Fourth and finally, a plaintiff must prove that damages exist. In other words, the plaintiff must show that she suffered injuries as a result of the defendant’s breach of duty. Damages are the compensation provided for physical, emotional, or financial injuries.
This framework of negligence provides context for breach of duty. While breach of duty is important, a plaintiff must also prove all of the other elements of negligence, or an otherwise valid claim could be dismissed.
What Counts as a Breach of Duty?
A breach of duty occurs when an individual or entity fails to meet the standard of care owed to others in a specific situation. This standard of care is often defined by what a reasonable person would do under similar circumstances.
A jury, or industry standards, will usually decide what is “reasonable.” Identifying a breach involves assessing whether the responsible party’s actions deviated from this standard.
In negligence cases, the determination of a breach requires a holistic assessment of the defendant’s actions in context. What constitutes a breach is based on common practice, except in negligence per se cases.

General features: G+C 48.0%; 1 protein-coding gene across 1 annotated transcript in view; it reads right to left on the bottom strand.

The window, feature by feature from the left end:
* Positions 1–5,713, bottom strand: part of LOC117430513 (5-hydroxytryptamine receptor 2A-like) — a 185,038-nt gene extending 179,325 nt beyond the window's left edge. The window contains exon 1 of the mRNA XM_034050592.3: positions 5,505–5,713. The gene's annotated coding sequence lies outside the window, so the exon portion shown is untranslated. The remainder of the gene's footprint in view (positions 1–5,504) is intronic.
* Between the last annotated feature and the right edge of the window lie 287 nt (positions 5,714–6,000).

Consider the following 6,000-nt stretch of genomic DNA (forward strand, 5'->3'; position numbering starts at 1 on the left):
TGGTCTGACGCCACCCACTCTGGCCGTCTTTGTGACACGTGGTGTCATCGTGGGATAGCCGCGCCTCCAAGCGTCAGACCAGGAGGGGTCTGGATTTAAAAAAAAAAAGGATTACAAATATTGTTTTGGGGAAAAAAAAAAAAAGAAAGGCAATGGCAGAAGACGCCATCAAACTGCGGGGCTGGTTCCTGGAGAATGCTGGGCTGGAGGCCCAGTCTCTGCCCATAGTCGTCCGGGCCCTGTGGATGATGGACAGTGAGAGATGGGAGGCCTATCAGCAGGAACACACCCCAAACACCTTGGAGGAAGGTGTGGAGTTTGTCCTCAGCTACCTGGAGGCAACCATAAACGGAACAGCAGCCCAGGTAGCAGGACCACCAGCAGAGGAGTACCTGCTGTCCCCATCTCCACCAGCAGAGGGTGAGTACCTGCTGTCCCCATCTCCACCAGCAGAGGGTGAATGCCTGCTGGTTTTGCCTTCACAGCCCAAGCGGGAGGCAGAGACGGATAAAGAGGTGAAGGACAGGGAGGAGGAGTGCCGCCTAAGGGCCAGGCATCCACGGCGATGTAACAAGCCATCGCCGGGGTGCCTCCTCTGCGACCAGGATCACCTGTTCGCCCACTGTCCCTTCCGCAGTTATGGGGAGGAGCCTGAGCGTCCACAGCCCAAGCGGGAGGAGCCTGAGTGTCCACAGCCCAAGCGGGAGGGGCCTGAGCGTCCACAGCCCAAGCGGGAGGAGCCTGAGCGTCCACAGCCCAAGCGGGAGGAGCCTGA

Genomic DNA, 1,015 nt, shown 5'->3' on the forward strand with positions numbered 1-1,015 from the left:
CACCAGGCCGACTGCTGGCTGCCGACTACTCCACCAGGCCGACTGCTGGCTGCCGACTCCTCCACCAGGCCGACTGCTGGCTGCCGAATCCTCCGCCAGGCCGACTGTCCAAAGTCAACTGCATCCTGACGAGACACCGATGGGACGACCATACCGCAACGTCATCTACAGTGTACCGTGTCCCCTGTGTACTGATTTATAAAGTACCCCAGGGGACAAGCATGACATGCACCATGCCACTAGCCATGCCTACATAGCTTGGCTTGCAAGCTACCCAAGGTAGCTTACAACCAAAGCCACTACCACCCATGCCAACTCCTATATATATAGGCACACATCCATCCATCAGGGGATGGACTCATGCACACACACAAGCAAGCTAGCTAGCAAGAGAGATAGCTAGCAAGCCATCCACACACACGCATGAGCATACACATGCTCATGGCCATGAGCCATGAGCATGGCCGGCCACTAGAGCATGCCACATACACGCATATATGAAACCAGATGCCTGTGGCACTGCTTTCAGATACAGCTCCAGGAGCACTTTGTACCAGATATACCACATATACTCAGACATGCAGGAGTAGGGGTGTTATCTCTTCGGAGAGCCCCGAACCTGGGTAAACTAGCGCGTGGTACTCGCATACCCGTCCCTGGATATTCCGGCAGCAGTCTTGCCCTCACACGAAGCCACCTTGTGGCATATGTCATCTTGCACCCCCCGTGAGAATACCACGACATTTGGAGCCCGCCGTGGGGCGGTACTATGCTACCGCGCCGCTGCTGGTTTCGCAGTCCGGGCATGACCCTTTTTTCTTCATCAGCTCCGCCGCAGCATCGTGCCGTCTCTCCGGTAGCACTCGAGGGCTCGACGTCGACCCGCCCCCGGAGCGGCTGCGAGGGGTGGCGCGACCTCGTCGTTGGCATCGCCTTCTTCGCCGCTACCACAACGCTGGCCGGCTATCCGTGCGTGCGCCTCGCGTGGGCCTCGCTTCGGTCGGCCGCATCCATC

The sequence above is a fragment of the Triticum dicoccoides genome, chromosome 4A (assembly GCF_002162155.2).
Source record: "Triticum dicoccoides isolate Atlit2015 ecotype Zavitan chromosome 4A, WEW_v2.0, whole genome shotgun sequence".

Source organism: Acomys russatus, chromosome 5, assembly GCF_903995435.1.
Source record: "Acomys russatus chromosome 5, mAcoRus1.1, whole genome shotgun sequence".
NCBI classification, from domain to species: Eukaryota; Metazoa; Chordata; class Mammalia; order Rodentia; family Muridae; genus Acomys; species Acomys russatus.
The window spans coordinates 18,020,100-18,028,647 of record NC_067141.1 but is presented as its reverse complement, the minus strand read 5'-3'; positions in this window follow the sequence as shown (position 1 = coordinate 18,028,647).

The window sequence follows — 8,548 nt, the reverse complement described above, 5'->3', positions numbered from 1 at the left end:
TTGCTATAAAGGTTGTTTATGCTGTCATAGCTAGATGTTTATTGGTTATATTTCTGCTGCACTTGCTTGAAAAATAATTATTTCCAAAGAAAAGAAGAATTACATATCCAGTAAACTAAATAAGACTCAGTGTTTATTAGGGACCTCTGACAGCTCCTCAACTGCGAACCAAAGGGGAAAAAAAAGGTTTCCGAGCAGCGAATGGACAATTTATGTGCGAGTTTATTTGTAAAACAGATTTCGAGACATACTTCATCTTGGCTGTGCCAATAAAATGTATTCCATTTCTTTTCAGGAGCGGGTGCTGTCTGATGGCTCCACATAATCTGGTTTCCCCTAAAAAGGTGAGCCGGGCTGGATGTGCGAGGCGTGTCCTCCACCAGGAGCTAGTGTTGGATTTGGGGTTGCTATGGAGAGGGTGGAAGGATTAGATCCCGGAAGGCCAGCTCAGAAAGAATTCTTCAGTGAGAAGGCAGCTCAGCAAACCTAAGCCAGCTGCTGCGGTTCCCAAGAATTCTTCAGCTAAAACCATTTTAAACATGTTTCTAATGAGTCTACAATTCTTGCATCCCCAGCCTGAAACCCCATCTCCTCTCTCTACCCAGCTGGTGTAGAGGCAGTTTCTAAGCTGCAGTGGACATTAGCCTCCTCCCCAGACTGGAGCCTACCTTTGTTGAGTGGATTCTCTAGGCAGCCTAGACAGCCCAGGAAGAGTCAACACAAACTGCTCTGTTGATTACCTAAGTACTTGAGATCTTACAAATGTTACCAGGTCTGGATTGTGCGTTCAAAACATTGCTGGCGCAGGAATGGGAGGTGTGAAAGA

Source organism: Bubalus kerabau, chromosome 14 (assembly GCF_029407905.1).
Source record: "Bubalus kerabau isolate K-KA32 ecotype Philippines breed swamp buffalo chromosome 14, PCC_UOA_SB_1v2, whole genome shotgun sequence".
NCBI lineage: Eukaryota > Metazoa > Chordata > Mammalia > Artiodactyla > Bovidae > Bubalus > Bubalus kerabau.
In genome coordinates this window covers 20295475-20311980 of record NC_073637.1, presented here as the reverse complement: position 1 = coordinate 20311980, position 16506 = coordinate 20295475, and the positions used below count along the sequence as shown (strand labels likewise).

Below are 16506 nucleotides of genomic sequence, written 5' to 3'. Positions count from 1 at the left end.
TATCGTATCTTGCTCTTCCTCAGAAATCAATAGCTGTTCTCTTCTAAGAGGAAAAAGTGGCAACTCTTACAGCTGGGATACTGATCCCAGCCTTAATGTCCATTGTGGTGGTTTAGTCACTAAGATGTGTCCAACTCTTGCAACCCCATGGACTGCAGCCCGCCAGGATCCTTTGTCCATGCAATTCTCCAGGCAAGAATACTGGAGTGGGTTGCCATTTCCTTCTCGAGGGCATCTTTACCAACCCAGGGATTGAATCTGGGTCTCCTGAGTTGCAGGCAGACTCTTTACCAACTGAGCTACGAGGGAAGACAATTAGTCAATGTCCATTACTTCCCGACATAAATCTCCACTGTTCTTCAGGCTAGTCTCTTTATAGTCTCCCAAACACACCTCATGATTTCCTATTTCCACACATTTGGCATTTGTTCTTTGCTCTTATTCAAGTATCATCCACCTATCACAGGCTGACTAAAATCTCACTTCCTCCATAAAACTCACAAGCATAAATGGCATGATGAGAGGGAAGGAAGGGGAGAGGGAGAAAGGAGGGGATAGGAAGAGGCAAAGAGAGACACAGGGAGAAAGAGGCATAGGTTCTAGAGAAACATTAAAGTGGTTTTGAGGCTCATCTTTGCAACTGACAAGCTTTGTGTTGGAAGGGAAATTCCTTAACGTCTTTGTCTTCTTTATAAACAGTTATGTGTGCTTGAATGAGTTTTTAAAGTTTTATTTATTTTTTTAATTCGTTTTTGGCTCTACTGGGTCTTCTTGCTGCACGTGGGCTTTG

Under a negligence per se standard, someone who violates a law is deemed to have automatically satisfied the breach of duty element. In negligence per se cases, the standard for one’s duty of care is set by the law.
Applying Breach of Duty to Personal Injury Cases
In personal injury cases, establishing a breach of duty is a crucial element in proving negligence. Here are a few examples of breach of duty in personal injury cases:
- Traffic Accidents: In traffic accidents, a breach of duty may involve actions like speeding, running red lights, or driving under the influence.
- Medical Malpractice: If a healthcare professional deviates from the accepted standard of care, it may constitute a breach of duty.
- Premises Liability: Premises liability means that property owners have a duty to maintain safe conditions. Failure to address hazards, such as slippery floors or uneven surfaces, could be a breach of duty.